Common Problems When Breast Feeding
Common problems when breast feeding should not discourage this practice. Although breast feeding is the recommended method of feeding infants, it is not without complications or occasional discomfort for the mother. By being aware of these common problems, the health care professional can offer advice to mothers to help alleviate potential difficulties. As a general rule, breast feeding should be continued through most illnesses, including periods of diarrhea. Some of the most common problems are listed below.
The first engorgement caused by increased blood flow and filling of the breasts will occur on the third or fourth day postpartum, usually without discomfort. However, some women experience rapid filling of the breasts causing increased engorgement and discomfort, Blocked mammary ducts may also be a cause of pain. Frequent nursing’s, breast massaging once or twice a day or before feeding, hot or cold packs, wearing a firm bra for support and avoiding the use of nipple shields can help alleviate some of the discomforts of engorgement. The best way to prevent engorgement is to begin breast-feeding as soon as possible after birth followed by subsequent frequent nursing.
Mastitis is a breast infection causing chills, fever, flu-like symptoms, redness and breast sensitivity. It may be a complication of a clogged mammary duct or caused by an infection carried from the baby. The primary goal in treating mastitis is emptying the infected breast. Healthy infants are not at risk for developing illnesses by nursing during mastitis and frequent nursing is actually encouraged. If a mother develops symptoms of mastitis, her physician should be notified. Antibodies or pain relievers that are safe during breast feeding are often prescribed. If mastitis goes untreated, an abscess could develop. Applying heat (not cold) to the breast, drinking plenty of fluids and adequate rest are advocated to aid in the healing process.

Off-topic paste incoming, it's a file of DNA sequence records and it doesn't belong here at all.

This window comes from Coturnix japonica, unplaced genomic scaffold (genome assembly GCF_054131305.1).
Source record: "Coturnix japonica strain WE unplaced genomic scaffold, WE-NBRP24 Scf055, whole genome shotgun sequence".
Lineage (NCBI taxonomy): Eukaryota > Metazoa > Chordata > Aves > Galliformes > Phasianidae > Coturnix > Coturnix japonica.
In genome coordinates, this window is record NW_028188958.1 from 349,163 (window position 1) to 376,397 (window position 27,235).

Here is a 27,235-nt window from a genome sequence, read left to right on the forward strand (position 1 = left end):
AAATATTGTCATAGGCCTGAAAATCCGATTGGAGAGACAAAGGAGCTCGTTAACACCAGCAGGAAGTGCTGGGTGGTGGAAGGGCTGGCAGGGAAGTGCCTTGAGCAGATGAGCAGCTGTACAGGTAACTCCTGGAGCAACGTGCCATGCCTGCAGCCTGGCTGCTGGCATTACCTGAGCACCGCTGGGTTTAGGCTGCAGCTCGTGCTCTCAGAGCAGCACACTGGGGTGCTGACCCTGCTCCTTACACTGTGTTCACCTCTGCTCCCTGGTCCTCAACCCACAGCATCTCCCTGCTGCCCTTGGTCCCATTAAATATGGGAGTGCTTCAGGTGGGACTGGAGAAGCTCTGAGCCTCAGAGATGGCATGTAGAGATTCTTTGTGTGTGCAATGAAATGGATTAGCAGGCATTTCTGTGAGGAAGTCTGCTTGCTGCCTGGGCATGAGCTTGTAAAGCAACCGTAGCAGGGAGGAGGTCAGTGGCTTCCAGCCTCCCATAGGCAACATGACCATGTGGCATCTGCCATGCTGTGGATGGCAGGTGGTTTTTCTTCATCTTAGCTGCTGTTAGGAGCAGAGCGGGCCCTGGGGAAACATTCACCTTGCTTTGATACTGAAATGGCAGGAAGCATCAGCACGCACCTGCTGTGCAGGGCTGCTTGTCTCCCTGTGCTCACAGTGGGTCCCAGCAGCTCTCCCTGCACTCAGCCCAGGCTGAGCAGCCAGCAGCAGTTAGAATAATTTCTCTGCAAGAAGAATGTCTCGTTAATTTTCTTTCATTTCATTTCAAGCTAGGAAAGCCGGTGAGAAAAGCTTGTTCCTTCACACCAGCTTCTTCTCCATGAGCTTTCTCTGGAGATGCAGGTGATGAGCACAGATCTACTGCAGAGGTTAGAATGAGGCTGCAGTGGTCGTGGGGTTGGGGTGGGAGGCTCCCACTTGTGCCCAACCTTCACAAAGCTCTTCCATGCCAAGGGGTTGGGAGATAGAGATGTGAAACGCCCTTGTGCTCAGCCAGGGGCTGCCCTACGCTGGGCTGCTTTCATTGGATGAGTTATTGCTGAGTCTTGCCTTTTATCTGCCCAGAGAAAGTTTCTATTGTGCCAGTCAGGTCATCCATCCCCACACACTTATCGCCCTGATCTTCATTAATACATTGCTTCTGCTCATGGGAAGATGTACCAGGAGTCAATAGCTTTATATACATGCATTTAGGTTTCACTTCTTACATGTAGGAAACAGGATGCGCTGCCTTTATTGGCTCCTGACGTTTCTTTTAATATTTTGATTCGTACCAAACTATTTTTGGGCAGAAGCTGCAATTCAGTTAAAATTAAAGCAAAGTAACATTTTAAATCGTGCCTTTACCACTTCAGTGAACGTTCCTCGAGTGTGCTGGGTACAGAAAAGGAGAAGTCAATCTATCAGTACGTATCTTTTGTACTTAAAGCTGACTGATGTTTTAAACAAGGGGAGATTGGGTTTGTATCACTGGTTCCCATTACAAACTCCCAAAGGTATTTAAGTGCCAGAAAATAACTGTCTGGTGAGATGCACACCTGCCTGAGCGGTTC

The onset of breast milk jaundice is typically at 1-2 weeks of life and occurs in about 1% of the population of breast feeding newborns. It is apparently caused by the presence of a substance in the breast milk that enhances red cell hemolysis or alters liver function. it is rarely necessary to stop breast-feeding. Mothers should be encouraged to breast feed 10-20 times per day as frequent nursing is inversely correlated with serum bilirubin levels.
Poor milk Supply
Poor milk supply can be a cause of failure to thrive in breast feeding infants. Maternal causes of poor milk supply are hypothyroidism, excessive antihistamine use, oral, contraceptive use, excessive caffeine intake, illness, poor diet, decreased fluid intake, infrequent nursing’s or fatigue. Correction of any of these causes may improve milk supply.
Infants who are breast fed may refuse to take a bottle as the weaning of breast- feeding occurs. The same musculature is necessary to suck from either a breast of bottle, however, the spatial arrangement of the tongue and nipple differs from the two modes of feeding. If the mother plans to feed formula from a bottle at anytime during the first year of life, advise her to offer a bottle during the first 2-4 weeks of life and then offer one bottle per week thereafter to decrease the incidence of nipple confusion. The bottle feedings can be given using expressed breast milk.
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